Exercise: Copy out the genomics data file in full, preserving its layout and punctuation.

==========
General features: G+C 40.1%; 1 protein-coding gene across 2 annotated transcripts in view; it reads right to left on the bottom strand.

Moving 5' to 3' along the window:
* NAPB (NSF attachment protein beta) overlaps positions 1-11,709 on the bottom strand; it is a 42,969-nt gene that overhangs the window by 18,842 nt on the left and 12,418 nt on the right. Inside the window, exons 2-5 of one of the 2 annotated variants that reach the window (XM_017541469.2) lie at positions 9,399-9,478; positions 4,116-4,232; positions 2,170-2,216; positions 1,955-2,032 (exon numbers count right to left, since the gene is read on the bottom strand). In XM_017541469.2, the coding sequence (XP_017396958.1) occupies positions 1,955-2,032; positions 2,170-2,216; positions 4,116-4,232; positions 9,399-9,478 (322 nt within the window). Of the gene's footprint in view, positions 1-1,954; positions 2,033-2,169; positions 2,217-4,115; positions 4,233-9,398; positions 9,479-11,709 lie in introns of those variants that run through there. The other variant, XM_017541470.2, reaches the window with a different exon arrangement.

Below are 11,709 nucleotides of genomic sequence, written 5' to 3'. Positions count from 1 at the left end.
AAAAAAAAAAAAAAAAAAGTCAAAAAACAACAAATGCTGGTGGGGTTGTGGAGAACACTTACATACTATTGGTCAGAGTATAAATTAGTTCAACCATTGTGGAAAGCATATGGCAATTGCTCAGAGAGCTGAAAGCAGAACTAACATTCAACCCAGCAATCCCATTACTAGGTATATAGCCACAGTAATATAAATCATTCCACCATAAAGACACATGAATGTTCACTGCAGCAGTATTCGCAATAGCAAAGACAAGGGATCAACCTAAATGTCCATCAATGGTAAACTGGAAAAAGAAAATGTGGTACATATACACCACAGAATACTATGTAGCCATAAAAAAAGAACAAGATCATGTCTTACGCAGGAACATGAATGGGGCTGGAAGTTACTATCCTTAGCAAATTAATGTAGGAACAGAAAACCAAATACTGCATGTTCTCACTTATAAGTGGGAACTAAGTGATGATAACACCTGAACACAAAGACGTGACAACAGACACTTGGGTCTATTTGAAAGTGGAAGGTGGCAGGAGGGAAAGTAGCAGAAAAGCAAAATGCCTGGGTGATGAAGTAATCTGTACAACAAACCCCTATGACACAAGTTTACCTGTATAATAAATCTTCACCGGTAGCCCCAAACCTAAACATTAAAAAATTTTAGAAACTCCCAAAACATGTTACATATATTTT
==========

General features: G+C 40.1%; 1 protein-coding gene across 2 annotated transcripts in view; it reads right to left on the bottom strand.

Moving 5' to 3' along the window:
* NAPB (NSF attachment protein beta) overlaps positions 1-11,709 on the bottom strand; it is a 42,969-nt gene that overhangs the window by 18,842 nt on the left and 12,418 nt on the right. Inside the window, exons 2-5 of one of the 2 annotated variants that reach the window (XM_017541469.2) lie at positions 9,399-9,478; positions 4,116-4,232; positions 2,170-2,216; positions 1,955-2,032 (exon numbers count right to left, since the gene is read on the bottom strand). In XM_017541469.2, the coding sequence (XP_017396958.1) occupies positions 1,955-2,032; positions 2,170-2,216; positions 4,116-4,232; positions 9,399-9,478 (322 nt within the window). Of the gene's footprint in view, positions 1-1,954; positions 2,033-2,169; positions 2,217-4,115; positions 4,233-9,398; positions 9,479-11,709 lie in introns of those variants that run through there. The other variant, XM_017541470.2, reaches the window with a different exon arrangement.

Below are 11,709 nucleotides of genomic sequence, written 5' to 3'. Positions count from 1 at the left end.
AAAAAAAAAAAAAAAAAAGTCAAAAAACAACAAATGCTGGTGGGGTTGTGGAGAACACTTACATACTATTGGTCAGAGTATAAATTAGTTCAACCATTGTGGAAAGCATATGGCAATTGCTCAGAGAGCTGAAAGCAGAACTAACATTCAACCCAGCAATCCCATTACTAGGTATATAGCCACAGTAATATAAATCATTCCACCATAAAGACACATGAATGTTCACTGCAGCAGTATTCGCAATAGCAAAGACAAGGGATCAACCTAAATGTCCATCAATGGTAAACTGGAAAAAGAAAATGTGGTACATATACACCACAGAATACTATGTAGCCATAAAAAAAGAACAAGATCATGTCTTACGCAGGAACATGAATGGGGCTGGAAGTTACTATCCTTAGCAAATTAATGTAGGAACAGAAAACCAAATACTGCATGTTCTCACTTATAAGTGGGAACTAAGTGATGATAACACCTGAACACAAAGACGTGACAACAGACACTTGGGTCTATTTGAAAGTGGAAGGTGGCAGGAGGGAAAGTAGCAGAAAAGCAAAATGCCTGGGTGATGAAGTAATCTGTACAACAAACCCCTATGACACAAGTTTACCTGTATAATAAATCTTCACCGGTAGCCCCAAACCTAAACATTAAAAAATTTTAGAAACTCCCAAAACATGTTACATATATTTT